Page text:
[Haskell-cafe] Advice needed on best way to simulate an STL vector
brianh at metamilk.com
Wed Apr 19 14:57:45 EDT 2006
On Wednesday 19th April 2006 18:09PM Udo Stenzel wrote:
> Brian Hulley wrote:
>> In C++, STL provides a vector class which behaves as an array except you
>> can insert/delete elements from it.
> Though you shouldn't. If you constantly insert and delete in the middle
> of a std::vector, you're not using the right data structure. In fact,
> std::vector is almost always wrong and std::deque would probably serve
> you better.
std::deque only gives fast insert/delete at the ends so for insert/delete in
the middle it is still slow, and any speedup relative to std::vector might
be offset by extra slowness in subscripting if multiple physical blocks of
memory are used to simulate a contiguous array. I could have used a
std::list (which is doubly linked) but then I'd lose the constant time
random element access, so in my particular case (which was a text buffer for
an edit control implemented as a std::vector of lines where each line
contains some book-keeping info plus a std::vector of character info) the
std::vector seemed to work out to be the best one to use, since there are
more read operations (rendering, parsing etc) than write operations (user
typing a character).
>> I'm wondering what is the best Haskell
>> data structure to use to simulate this, either mutable or immutable.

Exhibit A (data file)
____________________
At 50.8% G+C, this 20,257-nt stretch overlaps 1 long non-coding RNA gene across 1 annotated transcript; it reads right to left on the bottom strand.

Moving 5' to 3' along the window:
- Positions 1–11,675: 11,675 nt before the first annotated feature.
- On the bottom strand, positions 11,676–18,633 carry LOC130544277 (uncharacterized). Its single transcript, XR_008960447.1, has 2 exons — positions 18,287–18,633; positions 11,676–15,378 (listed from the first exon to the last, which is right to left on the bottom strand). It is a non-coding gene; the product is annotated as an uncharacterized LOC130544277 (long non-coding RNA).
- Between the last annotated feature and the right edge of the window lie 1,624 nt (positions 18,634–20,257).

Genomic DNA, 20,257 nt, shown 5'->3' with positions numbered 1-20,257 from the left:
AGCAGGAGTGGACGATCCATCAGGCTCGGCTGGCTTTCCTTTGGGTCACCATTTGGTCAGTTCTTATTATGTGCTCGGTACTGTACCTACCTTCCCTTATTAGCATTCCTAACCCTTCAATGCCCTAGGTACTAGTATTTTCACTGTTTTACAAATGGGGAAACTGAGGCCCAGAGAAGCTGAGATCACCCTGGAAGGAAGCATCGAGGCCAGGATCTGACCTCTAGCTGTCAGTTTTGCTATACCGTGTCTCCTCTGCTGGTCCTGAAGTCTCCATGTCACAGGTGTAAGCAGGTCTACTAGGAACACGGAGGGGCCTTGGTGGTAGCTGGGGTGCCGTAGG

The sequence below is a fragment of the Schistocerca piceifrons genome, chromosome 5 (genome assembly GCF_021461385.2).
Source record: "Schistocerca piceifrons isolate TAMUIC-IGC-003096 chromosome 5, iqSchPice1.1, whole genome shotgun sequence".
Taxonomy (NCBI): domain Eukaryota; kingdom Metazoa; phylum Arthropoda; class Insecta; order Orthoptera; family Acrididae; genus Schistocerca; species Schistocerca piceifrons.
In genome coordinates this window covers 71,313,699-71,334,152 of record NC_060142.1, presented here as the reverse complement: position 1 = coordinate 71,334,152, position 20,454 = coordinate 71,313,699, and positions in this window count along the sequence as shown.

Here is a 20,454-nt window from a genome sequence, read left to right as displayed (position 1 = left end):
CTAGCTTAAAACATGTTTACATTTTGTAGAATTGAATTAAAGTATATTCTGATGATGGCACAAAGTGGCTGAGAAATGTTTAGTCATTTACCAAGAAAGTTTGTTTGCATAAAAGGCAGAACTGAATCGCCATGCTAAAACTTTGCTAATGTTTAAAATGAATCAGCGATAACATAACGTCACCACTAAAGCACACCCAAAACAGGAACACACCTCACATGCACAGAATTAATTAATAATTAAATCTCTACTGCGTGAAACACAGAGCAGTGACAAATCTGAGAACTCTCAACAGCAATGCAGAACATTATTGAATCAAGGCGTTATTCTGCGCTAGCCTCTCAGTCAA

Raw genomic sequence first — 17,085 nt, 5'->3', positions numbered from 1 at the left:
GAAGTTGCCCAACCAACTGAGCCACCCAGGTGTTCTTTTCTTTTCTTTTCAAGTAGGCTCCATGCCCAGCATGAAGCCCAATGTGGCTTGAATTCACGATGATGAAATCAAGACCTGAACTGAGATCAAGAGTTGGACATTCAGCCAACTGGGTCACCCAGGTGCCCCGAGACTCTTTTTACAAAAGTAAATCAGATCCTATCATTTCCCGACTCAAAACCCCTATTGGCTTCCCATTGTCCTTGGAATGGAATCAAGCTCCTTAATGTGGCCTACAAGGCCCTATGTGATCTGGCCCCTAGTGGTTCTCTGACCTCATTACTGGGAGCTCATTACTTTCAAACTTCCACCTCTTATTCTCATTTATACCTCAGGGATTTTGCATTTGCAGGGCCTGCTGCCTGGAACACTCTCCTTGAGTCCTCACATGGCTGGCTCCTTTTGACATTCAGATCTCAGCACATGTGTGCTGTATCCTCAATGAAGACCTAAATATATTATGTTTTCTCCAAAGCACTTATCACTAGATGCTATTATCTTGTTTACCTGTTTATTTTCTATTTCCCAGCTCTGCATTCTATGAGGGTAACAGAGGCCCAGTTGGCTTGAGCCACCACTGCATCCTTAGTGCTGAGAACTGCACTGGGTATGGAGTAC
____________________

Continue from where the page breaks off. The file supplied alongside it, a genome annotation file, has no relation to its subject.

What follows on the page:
> The obvious mutable data structure is an (STRef (STArray i a)). You can
> implement std::vector in terms of that, almost literally translating
> from C++. If you want Haskell code that looks as ugly as C++, you
> should do exactly that.
I'm keen to learn what the Haskell way is rather than just porting my old
C++ code directly.
> Immutable array-like thing with insertion and deletion are an
> ill-conceived idea, imho. Every write operation would require a
> complete copy and often a reallocation, too.
It depends how many write operations there are in practice, versus how many
times you need to read from it using array access. A reallocation (amortized
cost O(0)) and copy (a simple memcpy) might be very fast compared to the
time it might take for generational garbage collection to deal with the
problem of cells in a previous generation referencing new cells as happens
in mutable data structures. But of course it's probably not optimal.
> Instead, use some functional sequence implementation, like Finger Trees.
> Operations in the middle of the sequence incur a logarithmic cost, but
> thats better than constantly copying the whole thing around. Being
> immutable it also results in more idiomatic code where you don't need to
> drag the ST monad around everywhere. You might also consider a
> Finger Tree of smallish Arrays, that's about the closest equivalent to
> std::deque you can get.
Thanks, I've downloaded a paper about them from
http://www.informatik.uni-bonn.de/~ralf/publications/FingerTrees.pdf so I'll
see if I can understand it! Looks interesting...
Best regards, Brian.
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